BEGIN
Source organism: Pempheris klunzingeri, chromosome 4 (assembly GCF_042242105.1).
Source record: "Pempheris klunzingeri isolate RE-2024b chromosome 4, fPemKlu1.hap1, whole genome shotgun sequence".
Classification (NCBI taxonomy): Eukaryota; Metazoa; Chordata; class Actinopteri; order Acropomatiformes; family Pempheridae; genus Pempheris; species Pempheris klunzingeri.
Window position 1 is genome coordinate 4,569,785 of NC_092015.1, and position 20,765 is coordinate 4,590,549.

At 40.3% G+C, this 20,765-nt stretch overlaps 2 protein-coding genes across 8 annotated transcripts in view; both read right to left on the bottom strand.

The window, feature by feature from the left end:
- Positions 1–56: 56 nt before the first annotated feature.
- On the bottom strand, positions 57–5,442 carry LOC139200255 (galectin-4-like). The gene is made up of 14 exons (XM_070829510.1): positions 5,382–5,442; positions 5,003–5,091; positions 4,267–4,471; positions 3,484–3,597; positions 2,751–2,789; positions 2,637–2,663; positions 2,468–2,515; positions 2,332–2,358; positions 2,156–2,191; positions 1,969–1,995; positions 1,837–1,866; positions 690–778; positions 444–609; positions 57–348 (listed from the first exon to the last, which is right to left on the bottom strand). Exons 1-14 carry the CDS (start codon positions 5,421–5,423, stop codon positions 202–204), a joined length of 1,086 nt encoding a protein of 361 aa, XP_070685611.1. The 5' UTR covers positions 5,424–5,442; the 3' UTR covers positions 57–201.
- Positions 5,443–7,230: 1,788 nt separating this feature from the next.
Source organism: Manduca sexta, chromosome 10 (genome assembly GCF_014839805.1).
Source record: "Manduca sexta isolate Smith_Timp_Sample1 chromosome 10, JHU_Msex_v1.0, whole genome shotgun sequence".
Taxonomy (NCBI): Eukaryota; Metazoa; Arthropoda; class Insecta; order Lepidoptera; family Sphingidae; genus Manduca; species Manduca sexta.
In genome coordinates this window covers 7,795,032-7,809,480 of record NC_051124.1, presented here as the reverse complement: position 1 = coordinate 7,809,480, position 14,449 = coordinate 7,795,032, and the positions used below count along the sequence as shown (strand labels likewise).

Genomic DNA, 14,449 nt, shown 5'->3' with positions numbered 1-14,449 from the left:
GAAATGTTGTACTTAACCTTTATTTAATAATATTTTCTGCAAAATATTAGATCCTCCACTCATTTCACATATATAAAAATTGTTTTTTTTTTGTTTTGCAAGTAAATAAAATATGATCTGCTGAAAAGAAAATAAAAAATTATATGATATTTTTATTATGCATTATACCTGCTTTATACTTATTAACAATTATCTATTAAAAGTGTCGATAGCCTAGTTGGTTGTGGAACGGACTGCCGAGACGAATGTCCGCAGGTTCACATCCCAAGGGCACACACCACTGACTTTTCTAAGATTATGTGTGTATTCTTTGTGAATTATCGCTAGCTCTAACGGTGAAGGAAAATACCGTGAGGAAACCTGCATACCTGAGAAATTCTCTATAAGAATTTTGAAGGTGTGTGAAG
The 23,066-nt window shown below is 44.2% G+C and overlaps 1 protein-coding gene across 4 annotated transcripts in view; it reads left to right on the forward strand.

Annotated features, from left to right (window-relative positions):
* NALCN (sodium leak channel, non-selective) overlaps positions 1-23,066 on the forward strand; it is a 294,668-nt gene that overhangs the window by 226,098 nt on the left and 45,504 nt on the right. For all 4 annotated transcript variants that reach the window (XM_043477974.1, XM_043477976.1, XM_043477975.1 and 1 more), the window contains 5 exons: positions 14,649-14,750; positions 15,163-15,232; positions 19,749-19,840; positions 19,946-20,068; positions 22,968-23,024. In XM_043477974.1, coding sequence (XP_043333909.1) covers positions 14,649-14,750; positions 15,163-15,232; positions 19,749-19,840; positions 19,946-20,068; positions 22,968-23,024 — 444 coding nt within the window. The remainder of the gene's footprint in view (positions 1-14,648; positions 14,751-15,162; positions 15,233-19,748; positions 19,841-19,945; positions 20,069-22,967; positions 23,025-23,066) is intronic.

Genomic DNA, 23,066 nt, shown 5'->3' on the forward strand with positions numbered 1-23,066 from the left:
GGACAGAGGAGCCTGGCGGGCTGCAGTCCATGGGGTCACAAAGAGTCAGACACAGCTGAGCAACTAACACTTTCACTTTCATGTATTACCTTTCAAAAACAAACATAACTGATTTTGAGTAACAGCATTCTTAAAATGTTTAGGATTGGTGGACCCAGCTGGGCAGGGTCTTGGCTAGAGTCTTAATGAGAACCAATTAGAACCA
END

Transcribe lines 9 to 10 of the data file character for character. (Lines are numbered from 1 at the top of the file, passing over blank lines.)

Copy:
- Positions 5,443–7,230: 1,788 nt separating this feature from the next.
Source organism: Manduca sexta, chromosome 10 (genome assembly GCF_014839805.1).